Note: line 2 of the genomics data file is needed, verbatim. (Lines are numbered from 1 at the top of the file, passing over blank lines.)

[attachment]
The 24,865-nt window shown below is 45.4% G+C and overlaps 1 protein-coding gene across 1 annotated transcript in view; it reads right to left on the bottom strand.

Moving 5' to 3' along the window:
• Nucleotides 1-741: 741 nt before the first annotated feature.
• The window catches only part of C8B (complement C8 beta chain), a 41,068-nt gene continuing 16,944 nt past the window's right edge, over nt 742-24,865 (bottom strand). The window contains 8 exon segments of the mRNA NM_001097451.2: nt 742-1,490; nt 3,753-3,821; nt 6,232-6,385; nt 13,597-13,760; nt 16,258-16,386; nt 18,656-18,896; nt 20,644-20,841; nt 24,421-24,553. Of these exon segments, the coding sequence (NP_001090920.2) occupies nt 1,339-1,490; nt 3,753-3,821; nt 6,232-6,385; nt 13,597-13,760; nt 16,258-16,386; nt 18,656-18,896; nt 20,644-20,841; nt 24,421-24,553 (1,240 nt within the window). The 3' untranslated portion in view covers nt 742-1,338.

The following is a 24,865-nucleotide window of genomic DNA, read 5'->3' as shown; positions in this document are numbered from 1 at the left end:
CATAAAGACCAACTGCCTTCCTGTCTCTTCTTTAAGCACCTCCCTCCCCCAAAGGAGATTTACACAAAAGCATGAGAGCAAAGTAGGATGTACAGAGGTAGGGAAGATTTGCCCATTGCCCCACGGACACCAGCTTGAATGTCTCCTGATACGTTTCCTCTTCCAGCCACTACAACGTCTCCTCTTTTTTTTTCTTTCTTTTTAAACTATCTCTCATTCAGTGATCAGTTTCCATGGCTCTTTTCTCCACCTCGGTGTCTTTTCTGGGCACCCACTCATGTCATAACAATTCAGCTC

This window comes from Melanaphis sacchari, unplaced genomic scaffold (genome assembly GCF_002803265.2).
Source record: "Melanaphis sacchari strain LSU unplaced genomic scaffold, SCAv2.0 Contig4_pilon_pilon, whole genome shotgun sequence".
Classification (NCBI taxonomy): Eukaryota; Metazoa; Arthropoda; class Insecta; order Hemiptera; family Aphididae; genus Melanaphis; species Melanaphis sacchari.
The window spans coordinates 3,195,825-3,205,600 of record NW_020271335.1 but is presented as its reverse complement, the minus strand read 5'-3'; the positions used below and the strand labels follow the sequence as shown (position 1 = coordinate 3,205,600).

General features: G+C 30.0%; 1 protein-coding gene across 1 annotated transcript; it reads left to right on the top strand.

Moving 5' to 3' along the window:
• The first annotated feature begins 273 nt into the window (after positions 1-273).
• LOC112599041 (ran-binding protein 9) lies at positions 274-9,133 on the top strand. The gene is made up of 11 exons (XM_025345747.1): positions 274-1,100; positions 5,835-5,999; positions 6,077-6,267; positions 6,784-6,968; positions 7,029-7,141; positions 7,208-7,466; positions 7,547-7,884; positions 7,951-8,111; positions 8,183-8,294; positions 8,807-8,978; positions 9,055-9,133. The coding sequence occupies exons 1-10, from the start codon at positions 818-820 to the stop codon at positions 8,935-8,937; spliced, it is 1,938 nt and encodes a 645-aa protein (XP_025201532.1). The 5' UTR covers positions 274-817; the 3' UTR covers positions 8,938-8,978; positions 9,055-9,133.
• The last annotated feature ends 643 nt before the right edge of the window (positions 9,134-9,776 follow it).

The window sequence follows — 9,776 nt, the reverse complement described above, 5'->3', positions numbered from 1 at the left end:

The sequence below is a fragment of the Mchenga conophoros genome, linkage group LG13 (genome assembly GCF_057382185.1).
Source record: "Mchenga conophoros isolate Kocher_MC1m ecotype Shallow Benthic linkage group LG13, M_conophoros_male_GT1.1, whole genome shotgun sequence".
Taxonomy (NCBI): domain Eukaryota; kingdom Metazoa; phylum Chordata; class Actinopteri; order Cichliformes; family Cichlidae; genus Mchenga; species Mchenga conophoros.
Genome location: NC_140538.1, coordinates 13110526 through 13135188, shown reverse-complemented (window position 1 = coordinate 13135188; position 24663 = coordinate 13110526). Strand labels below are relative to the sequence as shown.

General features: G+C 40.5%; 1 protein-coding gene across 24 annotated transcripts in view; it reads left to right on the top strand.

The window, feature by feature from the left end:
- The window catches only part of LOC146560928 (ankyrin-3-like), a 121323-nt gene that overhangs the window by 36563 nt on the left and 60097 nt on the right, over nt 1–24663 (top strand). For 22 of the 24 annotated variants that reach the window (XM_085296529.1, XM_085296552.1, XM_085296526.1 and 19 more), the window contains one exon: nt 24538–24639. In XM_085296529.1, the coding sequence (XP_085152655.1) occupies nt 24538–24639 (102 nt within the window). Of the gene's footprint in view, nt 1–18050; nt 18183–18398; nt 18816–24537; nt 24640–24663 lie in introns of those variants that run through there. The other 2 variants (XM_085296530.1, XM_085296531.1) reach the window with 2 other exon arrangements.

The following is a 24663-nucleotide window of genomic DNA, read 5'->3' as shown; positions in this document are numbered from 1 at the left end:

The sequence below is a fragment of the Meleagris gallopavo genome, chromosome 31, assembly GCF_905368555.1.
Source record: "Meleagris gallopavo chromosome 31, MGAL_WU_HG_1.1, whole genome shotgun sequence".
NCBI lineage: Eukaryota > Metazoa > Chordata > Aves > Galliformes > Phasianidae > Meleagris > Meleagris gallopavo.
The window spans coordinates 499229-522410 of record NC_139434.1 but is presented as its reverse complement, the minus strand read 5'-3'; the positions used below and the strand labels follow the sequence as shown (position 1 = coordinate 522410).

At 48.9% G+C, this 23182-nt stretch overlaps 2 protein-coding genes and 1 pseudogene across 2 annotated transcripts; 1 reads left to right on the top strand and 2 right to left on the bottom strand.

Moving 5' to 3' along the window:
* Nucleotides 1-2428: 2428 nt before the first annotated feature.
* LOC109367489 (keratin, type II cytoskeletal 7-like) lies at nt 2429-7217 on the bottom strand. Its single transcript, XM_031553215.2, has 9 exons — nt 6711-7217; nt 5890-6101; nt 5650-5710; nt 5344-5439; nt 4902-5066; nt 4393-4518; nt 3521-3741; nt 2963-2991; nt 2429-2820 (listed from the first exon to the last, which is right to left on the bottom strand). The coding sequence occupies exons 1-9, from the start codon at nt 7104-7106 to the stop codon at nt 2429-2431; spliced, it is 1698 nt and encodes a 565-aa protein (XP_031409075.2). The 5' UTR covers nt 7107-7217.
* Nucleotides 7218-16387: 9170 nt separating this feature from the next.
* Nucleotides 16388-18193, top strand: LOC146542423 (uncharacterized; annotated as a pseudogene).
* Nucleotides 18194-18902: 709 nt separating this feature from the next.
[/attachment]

Moving 5' to 3' along the window: